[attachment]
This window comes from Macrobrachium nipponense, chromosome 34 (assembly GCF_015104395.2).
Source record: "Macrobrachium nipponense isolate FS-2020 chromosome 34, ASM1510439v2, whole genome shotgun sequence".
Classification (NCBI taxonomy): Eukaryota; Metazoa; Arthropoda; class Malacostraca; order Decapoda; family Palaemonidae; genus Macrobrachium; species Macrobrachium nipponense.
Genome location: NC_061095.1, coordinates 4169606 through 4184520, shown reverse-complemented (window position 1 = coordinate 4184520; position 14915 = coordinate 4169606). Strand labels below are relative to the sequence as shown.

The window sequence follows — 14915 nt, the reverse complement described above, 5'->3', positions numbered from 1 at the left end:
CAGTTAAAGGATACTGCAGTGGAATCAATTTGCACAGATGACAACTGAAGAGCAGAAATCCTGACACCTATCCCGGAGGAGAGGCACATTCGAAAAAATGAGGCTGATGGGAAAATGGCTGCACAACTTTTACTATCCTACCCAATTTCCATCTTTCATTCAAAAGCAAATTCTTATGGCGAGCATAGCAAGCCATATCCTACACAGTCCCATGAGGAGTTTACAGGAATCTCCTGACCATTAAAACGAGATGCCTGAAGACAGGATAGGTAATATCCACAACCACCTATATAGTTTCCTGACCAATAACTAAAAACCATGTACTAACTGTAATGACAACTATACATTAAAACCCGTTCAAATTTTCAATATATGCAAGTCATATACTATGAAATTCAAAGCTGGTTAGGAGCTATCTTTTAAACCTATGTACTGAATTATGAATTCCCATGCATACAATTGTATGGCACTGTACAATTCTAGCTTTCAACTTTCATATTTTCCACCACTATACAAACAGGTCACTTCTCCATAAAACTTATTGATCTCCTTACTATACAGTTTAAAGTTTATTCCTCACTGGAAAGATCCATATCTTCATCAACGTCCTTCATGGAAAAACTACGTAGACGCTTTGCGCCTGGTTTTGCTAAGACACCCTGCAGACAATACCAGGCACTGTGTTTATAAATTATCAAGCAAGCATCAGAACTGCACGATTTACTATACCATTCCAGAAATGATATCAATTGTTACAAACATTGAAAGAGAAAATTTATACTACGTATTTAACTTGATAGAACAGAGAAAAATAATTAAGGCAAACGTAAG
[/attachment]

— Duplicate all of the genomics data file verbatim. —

This window comes from Macrobrachium nipponense, chromosome 34 (assembly GCF_015104395.2).
Source record: "Macrobrachium nipponense isolate FS-2020 chromosome 34, ASM1510439v2, whole genome shotgun sequence".
Classification (NCBI taxonomy): Eukaryota; Metazoa; Arthropoda; class Malacostraca; order Decapoda; family Palaemonidae; genus Macrobrachium; species Macrobrachium nipponense.
Genome location: NC_061095.1, coordinates 4169606 through 4184520, shown reverse-complemented (window position 1 = coordinate 4184520; position 14915 = coordinate 4169606). Strand labels below are relative to the sequence as shown.

The window sequence follows — 14915 nt, the reverse complement described above, 5'->3', positions numbered from 1 at the left end:
CAGTTAAAGGATACTGCAGTGGAATCAATTTGCACAGATGACAACTGAAGAGCAGAAATCCTGACACCTATCCCGGAGGAGAGGCACATTCGAAAAAATGAGGCTGATGGGAAAATGGCTGCACAACTTTTACTATCCTACCCAATTTCCATCTTTCATTCAAAAGCAAATTCTTATGGCGAGCATAGCAAGCCATATCCTACACAGTCCCATGAGGAGTTTACAGGAATCTCCTGACCATTAAAACGAGATGCCTGAAGACAGGATAGGTAATATCCACAACCACCTATATAGTTTCCTGACCAATAACTAAAAACCATGTACTAACTGTAATGACAACTATACATTAAAACCCGTTCAAATTTTCAATATATGCAAGTCATATACTATGAAATTCAAAGCTGGTTAGGAGCTATCTTTTAAACCTATGTACTGAATTATGAATTCCCATGCATACAATTGTATGGCACTGTACAATTCTAGCTTTCAACTTTCATATTTTCCACCACTATACAAACAGGTCACTTCTCCATAAAACTTATTGATCTCCTTACTATACAGTTTAAAGTTTATTCCTCACTGGAAAGATCCATATCTTCATCAACGTCCTTCATGGAAAAACTACGTAGACGCTTTGCGCCTGGTTTTGCTAAGACACCCTGCAGACAATACCAGGCACTGTGTTTATAAATTATCAAGCAAGCATCAGAACTGCACGATTTACTATACCATTCCAGAAATGATATCAATTGTTACAAACATTGAAAGAGAAAATTTATACTACGTATTTAACTTGATAGAACAGAGAAAAATAATTAAGGCAAACGTAAG